Maps of local test decisions made by (a) the FDR procedure with αFDR = 0.10 and (b) the naïve stippling approach using α0 = 0.05. Correct local null hypothesis rejections are indicated by plus signs, failures to reject false local null hypotheses are indicated by circles, and erroneous rejections of true null hypotheses are indicated by crosses. Results correspond to the ranked p values shown in Fig. 3, with NA = 156, ∆µ = 0.7, and e-folding distance 1.54 × 103 km.

A REAL-DATA EXAMPLE.

Figure 7 shows an analysis of linear trends in annual precipitation for the period 1951–2010, modified from an original figure in Hartmann et al. (2013, p. 203). The underlying data are monthly precipitation values interpolated to a 5° × 5° grid from the Global Historical Climatology Network (Vose et al. 1992). The colored patches locate the 408 grid elements having at least 42 (70%) complete calendar years and at least two complete years during 1951–56 and 2005–10 (Hartmann et al. 2013). The 128 grid elements with linear trends exhibiting regression slopes that are large enough in absolute value to achieve local statistical significance at the α = 0.10 level, without considering the multiple-testing problem, have been indicated by the plus signs.

Fig. 7.

Linear trends in annual precipitation during 1951–2010, based on data from the Global Historical Climatology Network (Vose et al. 1992). Grid elements with linear trends exhibiting local statistical significance at the α = 0.10 level are been indicated by the plus signs, and those with p values small enough to satisfy the FDR criterion with αFDR = 0.10 [Eq. (3)] are indicated by the red circles. The figure has been modified from Hartmann et al. (2013, p. 203).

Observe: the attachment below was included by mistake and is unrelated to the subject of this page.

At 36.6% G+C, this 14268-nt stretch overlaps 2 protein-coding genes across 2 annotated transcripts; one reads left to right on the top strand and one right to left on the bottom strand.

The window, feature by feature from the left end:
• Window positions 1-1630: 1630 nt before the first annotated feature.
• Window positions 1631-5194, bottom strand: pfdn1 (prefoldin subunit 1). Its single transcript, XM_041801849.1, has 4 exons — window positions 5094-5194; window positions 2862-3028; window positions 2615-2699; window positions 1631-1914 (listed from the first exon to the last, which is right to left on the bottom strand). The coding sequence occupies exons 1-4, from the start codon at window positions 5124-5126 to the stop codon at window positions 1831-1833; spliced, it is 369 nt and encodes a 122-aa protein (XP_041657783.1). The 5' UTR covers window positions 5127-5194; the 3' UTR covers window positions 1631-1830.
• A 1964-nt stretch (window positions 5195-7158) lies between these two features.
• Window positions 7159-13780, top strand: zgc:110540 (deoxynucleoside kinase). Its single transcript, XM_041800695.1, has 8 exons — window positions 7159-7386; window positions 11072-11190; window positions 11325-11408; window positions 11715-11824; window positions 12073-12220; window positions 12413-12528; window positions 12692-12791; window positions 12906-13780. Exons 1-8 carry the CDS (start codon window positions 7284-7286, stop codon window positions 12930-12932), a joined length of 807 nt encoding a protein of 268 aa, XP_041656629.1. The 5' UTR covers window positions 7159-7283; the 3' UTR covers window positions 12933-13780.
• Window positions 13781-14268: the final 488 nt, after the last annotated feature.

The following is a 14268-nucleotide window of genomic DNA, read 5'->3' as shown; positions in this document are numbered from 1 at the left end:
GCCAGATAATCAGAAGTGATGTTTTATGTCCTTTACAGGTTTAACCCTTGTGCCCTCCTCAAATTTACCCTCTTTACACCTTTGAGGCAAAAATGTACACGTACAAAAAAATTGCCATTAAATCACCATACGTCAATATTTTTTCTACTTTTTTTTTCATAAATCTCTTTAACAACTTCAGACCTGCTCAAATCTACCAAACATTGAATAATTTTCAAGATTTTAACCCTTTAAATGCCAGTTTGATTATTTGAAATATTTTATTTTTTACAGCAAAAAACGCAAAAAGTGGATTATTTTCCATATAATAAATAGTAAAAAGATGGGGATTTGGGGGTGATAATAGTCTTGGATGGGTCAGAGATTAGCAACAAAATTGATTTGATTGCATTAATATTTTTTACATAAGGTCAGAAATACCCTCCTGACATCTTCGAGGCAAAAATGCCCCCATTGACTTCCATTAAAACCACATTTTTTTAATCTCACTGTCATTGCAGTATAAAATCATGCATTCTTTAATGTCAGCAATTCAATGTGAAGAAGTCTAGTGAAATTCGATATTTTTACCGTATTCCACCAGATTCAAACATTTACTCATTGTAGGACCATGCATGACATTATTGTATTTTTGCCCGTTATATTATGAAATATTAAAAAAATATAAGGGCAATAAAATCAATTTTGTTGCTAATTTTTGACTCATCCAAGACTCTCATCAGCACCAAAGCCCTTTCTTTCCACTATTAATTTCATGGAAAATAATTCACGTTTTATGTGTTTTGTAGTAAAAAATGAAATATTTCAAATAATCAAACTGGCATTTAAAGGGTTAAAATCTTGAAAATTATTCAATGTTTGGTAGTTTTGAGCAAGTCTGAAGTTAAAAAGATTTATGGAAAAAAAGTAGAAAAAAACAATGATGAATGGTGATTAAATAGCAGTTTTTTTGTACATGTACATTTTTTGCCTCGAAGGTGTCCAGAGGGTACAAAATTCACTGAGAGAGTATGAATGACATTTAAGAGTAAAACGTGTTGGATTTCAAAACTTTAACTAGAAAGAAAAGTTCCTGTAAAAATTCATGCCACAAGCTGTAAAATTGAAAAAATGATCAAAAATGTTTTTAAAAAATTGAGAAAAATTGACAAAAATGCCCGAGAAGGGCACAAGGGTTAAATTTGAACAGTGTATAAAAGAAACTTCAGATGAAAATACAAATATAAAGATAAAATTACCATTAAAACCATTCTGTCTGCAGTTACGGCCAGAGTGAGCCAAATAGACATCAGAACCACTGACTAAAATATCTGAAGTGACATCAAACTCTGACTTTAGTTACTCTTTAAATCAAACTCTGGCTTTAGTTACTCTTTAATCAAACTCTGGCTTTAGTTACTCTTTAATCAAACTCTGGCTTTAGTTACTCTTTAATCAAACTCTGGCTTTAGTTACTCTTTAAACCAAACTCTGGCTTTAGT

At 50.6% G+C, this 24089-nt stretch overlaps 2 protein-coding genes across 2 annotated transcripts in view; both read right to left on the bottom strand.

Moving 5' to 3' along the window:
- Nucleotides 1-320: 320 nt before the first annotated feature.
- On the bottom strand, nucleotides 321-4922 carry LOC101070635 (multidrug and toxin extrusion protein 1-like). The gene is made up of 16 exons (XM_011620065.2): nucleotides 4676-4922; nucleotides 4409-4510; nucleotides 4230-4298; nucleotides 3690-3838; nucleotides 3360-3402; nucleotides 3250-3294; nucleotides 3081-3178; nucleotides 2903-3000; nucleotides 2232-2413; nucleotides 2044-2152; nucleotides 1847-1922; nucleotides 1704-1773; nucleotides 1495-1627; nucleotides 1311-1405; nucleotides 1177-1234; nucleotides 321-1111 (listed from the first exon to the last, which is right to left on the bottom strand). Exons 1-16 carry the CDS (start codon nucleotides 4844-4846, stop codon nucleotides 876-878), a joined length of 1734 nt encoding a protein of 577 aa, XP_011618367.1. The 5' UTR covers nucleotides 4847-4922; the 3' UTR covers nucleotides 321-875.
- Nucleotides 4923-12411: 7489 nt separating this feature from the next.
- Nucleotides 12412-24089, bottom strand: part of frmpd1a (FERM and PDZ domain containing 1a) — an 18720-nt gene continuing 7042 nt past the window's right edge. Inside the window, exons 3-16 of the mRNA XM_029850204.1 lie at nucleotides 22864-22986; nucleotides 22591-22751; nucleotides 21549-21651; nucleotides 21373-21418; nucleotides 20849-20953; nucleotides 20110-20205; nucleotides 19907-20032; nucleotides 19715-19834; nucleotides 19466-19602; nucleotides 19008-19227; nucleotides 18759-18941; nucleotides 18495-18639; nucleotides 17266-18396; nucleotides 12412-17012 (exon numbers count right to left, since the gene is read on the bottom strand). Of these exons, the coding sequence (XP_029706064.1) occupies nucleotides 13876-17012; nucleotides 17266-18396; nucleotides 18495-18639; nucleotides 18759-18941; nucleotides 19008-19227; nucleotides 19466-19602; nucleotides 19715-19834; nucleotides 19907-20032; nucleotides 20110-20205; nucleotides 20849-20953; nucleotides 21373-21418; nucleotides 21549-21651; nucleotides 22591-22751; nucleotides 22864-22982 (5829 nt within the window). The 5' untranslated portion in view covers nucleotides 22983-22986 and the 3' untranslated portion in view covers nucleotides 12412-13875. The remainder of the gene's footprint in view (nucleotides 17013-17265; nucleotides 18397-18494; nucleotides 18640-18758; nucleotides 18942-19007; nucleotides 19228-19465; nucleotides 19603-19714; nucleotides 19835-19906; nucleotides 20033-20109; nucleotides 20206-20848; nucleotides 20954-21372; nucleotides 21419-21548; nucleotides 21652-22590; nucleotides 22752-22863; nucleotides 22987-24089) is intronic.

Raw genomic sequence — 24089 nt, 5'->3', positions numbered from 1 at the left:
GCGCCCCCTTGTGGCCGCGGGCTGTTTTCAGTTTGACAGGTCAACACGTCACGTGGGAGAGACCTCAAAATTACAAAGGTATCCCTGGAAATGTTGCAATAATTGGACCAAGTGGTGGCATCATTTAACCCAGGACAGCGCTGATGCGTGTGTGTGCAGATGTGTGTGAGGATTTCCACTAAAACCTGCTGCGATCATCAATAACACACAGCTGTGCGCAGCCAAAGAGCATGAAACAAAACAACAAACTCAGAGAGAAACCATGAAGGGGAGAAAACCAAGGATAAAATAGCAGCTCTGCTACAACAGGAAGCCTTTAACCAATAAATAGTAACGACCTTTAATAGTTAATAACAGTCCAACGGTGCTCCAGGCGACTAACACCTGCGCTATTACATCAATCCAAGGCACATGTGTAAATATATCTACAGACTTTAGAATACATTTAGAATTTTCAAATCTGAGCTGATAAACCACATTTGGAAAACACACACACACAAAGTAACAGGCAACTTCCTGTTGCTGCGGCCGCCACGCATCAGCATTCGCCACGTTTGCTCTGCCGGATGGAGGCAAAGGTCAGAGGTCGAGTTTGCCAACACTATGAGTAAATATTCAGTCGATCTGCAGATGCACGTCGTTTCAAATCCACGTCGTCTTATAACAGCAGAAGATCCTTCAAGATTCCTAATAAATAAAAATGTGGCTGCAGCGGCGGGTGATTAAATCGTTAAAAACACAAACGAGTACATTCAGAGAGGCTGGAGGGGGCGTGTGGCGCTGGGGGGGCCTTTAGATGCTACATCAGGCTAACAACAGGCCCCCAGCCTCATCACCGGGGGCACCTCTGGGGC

Fig. 7.

Linear trends in annual precipitation during 1951–2010, based on data from the Global Historical Climatology Network (Vose et al. 1992). Grid elements with linear trends exhibiting local statistical significance at the α = 0.10 level are been indicated by the plus signs, and those with p values small enough to satisfy the FDR criterion with αFDR = 0.10 [Eq. (3)] are indicated by the red circles. The figure has been modified from Hartmann et al. (2013, p. 203).

The red circles in Fig. 7 locate the 51 grid elements exhibiting linear precipitation trends that are meaningfully different from zero, assessed according to the FDR method with αFDR = 0.10. Here αFDR = α = 0.10 (the same test level as the original naïve stippling results) has been used because of the relatively weak spatial correlation of the underlying annual precipitation totals. Figure 8 shows these correlations for the pairs of colored grid elements in Fig. 7 separated by no more than 2 × 103 km and indicates an approximate e-folding decorrelation distance of 0.62 × 103 km, or about 150% of the typical grid element separation of approximately 400 km. Comparing Fig. 3, which was calculated on the basis of a 2° × 3° grid system, 150% of the typical grid separation of 250 km translates to an e-folding correlation distance of approximately 0.38 × 103 km, for which choosing αFDR = α produces only very slight test conservatism.